Amy is brilliant. She’s a genius, who we first pity, and then suspect, and then fear deeply. She is a complicated monster. And she has landed her creator in quite a lot of hot water. Flynn has been accused, she told Lev Grossman in an interview, of perpetuating all the “psycho bitch” stereotypes that Hollywood has made such a grotesquely recognizable trope in scores of similar blockbusters (read: everything Taylor Swift mocked in “Blank Space”). Amy’s menace does have all those trademarks, and more: she is an extreme inventor of narratives. False narratives of pregnancy, death, and sexual assault, all invented to keep her in control, to keep her husband under her thumb, to keep her in the spotlight as a media sweetheart, rather than a villain.
Eliana Dockterman wrote in Time that Amy Dunne portrays many of the most painfully typical anti-feminist narratives. Woman invents abuse. Woman invents rape.The delicately beautiful blonde prototype of a Hollywood love interest—now contorted into her vampish opposite. And these ugly tropes are definitively anti-feminist, says Dockterman. They reinforce the already two-dimensional image of women in media, and they make it easy to categorize Amy as a very specific kind of recognizable woman-monster.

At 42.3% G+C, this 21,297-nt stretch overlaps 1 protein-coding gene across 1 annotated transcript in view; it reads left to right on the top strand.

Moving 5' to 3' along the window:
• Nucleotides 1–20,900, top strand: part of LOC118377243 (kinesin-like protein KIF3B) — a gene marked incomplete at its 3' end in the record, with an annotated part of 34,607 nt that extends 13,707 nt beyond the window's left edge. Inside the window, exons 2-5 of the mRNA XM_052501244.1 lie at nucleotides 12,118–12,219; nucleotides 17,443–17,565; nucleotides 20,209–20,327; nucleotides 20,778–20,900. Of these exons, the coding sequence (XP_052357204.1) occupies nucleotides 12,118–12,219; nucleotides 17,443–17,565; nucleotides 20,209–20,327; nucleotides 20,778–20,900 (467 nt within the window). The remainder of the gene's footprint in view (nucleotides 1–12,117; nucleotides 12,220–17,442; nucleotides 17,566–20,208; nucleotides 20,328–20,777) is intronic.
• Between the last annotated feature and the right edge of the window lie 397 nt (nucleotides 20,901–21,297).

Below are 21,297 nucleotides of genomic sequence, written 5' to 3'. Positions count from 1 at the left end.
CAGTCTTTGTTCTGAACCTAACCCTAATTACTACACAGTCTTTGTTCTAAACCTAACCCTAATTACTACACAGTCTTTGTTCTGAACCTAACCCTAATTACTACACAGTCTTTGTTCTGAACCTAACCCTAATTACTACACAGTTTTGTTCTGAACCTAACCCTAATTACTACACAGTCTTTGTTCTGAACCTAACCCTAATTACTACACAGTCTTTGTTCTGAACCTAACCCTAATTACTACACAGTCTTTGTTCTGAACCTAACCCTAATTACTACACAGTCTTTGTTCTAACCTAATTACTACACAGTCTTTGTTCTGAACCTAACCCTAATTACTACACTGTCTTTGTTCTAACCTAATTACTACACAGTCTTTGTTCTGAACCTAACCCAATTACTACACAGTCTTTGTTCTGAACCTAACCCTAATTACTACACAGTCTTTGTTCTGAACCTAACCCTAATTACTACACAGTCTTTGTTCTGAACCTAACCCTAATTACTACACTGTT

But, she relents, Amy does not represent all of womankind; she’s not the Everywoman Next Door, but the articulate, nuanced, and intelligent sociopath disgusted by her own hyper-gendered performance of Cool Girl and Loving Wife. And, at the same time, writes Dockterman, Flynn’s anti-heroine is further redeemed by “the complication” of gendered behavior, gendered interactions, gendered identities of Amy’s life as a girlfriend-then-wife. She’s infinitely more complex than the typical blockbuster femme fatale. And now the movie’s heavily gendered issues are an active part of the conversation.
But I have to disagree to some extent with the assertion that the introduction of the anti-feminist tropes are inherently a bad thing. Amy is so well aware of these narratives—the Cool Girl narrative, the victim narrative, the loving wife narrative—that she is able to weaponize them. The narratives become explicitly dangerous and are all released, rampant, out of control: when Amy employs them, and when the media circus does, when Nick does, when Nick adopts his father’s furiously misogynistic mantra of bitch bitch bitch. The reader can’t read the book without picking up the obvious and painful consciousness from Amy and Nick, consciousness of the narratives they’ve been locked into, as wife, as husband, as suspect, as victim. And yes, as Dockterman says, all of those narratives are inherently linked to gender.